My Bertha and Tillie series focus on my real life experiences growing up with my sister in the South Bronx. We both took dancing lessons, ice skating lessons and I shared some stories about mean girls in school, getting bullied and how Bertha created a peer mediation group to deal with student differences in Bertha Fights Back. The series is supposed to promote understanding, tolerance and hopefully teach kids to work together in a respectful way. Bertha and Tillie are totally different and one story also focuses on how we dealt with the fact that my mother, in this case, I used my grandmother, was diagnosed with Alzheimer’s and how we all came together to care for her. Memories are Precious Because We Care and The Vanishing Mind of Ruth Swerdloff provided valuable information for caregivers, families, Alzheimer’s stages and short pieces where you can actually hear my mom’s voice and understand what she went through. The Faces Behind the Stones series is told from the point of the voice of the deceased person behind the gravestone. Each story in this series teaches a lesson the person behind the stone should have learned before committing a crime, hurting someone else, or generally failing at life. “We’re about to enter Golden Stone Cemetery, where these unfortunate people are buried so deep you can barely find their markers. Their crimes are so heinous and their deeds so cruel that family members buried them here because they want to forget they ever existed.”
What advice would you give your younger self, Fran?
Always stay true to who you are and never let anyone put you down or make you feel less that you are no matter what. All too often kids find themselves in a position where they are unsure, lack self-confidence and tend to want to conform to the thinking of others. Within my Bertha series, this theme comes through loud and clear until Bertha realizes that she is smart, intuitive and does not need to be like everyone else because she is BERTHA. My sister was always thin and I was always, not anymore, overweight and battled to just stay below 170. With the help of my grandmother, Katie and my doctor, Dr. Ballot I was able to combat the problem and learn the cause. Till this day, I am not overweight by any means, I still battle with my weight and eat healthy al the time. Living up to your own standards and finding your own niche is important. I learned not to be a follower and to use my musical talents in playing both the violin and piano as my strong suits and eventually they helped give me the confidence I needed back then and even now my book reviews and the fact that authors want my opinions and reviews is really gratifying and great. To anyone young, teens, young adults find something you like doing and go for it. Be who you are and being different is okay.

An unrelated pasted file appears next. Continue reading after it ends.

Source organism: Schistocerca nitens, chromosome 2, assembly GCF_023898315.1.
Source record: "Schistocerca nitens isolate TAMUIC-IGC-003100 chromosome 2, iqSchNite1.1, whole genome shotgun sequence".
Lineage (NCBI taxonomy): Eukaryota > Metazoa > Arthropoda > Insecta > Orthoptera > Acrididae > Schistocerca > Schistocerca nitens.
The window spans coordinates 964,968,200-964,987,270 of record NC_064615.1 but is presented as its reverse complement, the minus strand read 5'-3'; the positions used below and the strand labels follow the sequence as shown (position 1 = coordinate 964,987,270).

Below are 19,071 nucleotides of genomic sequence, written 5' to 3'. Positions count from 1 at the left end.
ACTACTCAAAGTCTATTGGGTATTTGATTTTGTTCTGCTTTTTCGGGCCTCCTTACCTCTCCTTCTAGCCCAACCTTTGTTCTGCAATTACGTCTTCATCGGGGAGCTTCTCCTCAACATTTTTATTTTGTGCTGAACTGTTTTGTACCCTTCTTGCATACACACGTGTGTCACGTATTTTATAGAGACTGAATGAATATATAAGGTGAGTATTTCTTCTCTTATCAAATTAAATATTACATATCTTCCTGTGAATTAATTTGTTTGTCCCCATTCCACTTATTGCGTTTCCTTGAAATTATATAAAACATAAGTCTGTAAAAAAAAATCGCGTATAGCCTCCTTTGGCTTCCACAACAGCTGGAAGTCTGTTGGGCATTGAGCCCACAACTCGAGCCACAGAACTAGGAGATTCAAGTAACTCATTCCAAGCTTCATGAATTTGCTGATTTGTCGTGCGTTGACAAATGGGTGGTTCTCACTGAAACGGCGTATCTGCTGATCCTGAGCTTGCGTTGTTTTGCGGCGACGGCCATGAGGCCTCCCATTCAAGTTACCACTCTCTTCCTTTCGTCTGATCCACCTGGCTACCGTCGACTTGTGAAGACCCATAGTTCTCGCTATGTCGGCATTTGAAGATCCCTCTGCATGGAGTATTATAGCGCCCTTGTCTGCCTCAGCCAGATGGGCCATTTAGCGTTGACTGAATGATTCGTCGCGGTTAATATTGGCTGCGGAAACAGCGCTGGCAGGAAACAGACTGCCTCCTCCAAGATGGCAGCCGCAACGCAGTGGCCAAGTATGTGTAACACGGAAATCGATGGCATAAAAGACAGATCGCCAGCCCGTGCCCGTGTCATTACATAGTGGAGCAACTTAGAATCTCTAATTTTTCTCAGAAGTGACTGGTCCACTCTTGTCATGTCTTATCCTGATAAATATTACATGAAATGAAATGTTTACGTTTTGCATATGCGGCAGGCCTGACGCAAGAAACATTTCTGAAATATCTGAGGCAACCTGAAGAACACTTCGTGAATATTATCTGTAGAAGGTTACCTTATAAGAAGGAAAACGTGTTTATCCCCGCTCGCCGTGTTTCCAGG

Who influenced your writing?
My sister and my aunt Tova played important roles in my writing. My sister encouraged me to write what I know about and that of course if me. I write about school, friendships, Alzheimer’s and areas that can be researched and of interest to teens and young adults. I love writing the Faces Stories and that came from visiting my family’s cemetery and wondering as I looked at the headstones what each person would say if they could speak to me and what my sister would want me to know that she never got to tell me before she passed away. I took a walk around the cemetery and wondered what the stories behind each stone were and what some of these people might have accomplished in their lives if they could speak to me and what others would like to confess.
Who do you read?
I read different authors: Brian Freeman, Jon Land, Tess Gerritsen, J.D. Holiday and her great children’s books, Marsha Casper Cook, Robert Dugoni, Allan Topol, Linda Fairstein, Daniel Palmer and Christoph Fischer to name a few. I love reading Carole Roman’s historical series for children. I enjoy reading memoirs and biographies. One of the best books I have recently read is The Progeny by Tosca Lee, and Ink and Bones by Lisa Unger.
What is your next project?
I am currently working on a piece for my Magazine: MJ 9 on obesity and the causes to make people aware of the need for parents and children to be more vigilant about their health and the pitfalls of falling into binge eating. I am working on MJ9 and coming up with new ideas for Faces 5 and have started to create titles for the book such as 21 shots and designated driver.
Thank you, Fran! I honored you read my works. ~JD